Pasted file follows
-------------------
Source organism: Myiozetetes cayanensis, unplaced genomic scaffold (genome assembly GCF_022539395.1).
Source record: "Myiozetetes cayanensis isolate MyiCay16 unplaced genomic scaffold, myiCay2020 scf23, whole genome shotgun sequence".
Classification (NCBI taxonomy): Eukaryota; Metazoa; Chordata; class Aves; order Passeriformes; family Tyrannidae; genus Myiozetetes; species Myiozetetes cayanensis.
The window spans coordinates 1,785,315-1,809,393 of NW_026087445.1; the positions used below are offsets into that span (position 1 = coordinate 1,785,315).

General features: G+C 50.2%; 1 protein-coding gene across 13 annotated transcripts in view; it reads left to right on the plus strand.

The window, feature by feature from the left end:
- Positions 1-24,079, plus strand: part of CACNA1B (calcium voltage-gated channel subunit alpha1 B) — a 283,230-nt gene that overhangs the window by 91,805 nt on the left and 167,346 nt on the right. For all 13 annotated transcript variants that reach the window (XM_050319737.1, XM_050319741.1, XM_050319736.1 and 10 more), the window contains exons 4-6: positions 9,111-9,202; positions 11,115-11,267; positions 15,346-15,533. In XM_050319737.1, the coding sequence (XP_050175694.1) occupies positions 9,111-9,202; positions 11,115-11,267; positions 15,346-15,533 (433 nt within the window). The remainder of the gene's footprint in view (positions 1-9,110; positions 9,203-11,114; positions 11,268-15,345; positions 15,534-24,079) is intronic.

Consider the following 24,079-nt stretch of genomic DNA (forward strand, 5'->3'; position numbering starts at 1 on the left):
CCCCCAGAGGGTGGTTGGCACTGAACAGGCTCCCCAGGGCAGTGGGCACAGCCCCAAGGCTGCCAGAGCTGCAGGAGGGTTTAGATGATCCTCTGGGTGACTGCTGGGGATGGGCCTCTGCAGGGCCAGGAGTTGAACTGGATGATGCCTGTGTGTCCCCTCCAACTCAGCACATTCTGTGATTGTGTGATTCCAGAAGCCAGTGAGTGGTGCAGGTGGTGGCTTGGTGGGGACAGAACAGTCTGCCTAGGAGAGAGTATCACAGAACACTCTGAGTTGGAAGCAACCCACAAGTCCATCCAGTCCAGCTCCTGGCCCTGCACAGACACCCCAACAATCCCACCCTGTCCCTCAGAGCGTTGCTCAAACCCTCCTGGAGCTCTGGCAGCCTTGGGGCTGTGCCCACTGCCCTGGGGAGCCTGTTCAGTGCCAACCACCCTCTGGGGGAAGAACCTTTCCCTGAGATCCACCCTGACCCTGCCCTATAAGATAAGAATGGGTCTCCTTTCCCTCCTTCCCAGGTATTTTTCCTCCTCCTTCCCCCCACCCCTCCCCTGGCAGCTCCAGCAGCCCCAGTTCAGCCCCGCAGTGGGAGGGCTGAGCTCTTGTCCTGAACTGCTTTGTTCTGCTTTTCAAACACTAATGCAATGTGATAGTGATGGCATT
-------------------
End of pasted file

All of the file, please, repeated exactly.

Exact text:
Source organism: Myiozetetes cayanensis, unplaced genomic scaffold (genome assembly GCF_022539395.1).
Source record: "Myiozetetes cayanensis isolate MyiCay16 unplaced genomic scaffold, myiCay2020 scf23, whole genome shotgun sequence".
Classification (NCBI taxonomy): Eukaryota; Metazoa; Chordata; class Aves; order Passeriformes; family Tyrannidae; genus Myiozetetes; species Myiozetetes cayanensis.
The window spans coordinates 1,785,315-1,809,393 of NW_026087445.1; the positions used below are offsets into that span (position 1 = coordinate 1,785,315).

General features: G+C 50.2%; 1 protein-coding gene across 13 annotated transcripts in view; it reads left to right on the plus strand.

The window, feature by feature from the left end:
- Positions 1-24,079, plus strand: part of CACNA1B (calcium voltage-gated channel subunit alpha1 B) — a 283,230-nt gene that overhangs the window by 91,805 nt on the left and 167,346 nt on the right. For all 13 annotated transcript variants that reach the window (XM_050319737.1, XM_050319741.1, XM_050319736.1 and 10 more), the window contains exons 4-6: positions 9,111-9,202; positions 11,115-11,267; positions 15,346-15,533. In XM_050319737.1, the coding sequence (XP_050175694.1) occupies positions 9,111-9,202; positions 11,115-11,267; positions 15,346-15,533 (433 nt within the window). The remainder of the gene's footprint in view (positions 1-9,110; positions 9,203-11,114; positions 11,268-15,345; positions 15,534-24,079) is intronic.

Consider the following 24,079-nt stretch of genomic DNA (forward strand, 5'->3'; position numbering starts at 1 on the left):
CCCCCAGAGGGTGGTTGGCACTGAACAGGCTCCCCAGGGCAGTGGGCACAGCCCCAAGGCTGCCAGAGCTGCAGGAGGGTTTAGATGATCCTCTGGGTGACTGCTGGGGATGGGCCTCTGCAGGGCCAGGAGTTGAACTGGATGATGCCTGTGTGTCCCCTCCAACTCAGCACATTCTGTGATTGTGTGATTCCAGAAGCCAGTGAGTGGTGCAGGTGGTGGCTTGGTGGGGACAGAACAGTCTGCCTAGGAGAGAGTATCACAGAACACTCTGAGTTGGAAGCAACCCACAAGTCCATCCAGTCCAGCTCCTGGCCCTGCACAGACACCCCAACAATCCCACCCTGTCCCTCAGAGCGTTGCTCAAACCCTCCTGGAGCTCTGGCAGCCTTGGGGCTGTGCCCACTGCCCTGGGGAGCCTGTTCAGTGCCAACCACCCTCTGGGGGAAGAACCTTTCCCTGAGATCCACCCTGACCCTGCCCTATAAGATAAGAATGGGTCTCCTTTCCCTCCTTCCCAGGTATTTTTCCTCCTCCTTCCCCCCACCCCTCCCCTGGCAGCTCCAGCAGCCCCAGTTCAGCCCCGCAGTGGGAGGGCTGAGCTCTTGTCCTGAACTGCTTTGTTCTGCTTTTCAAACACTAATGCAATGTGATAGTGATGGCATT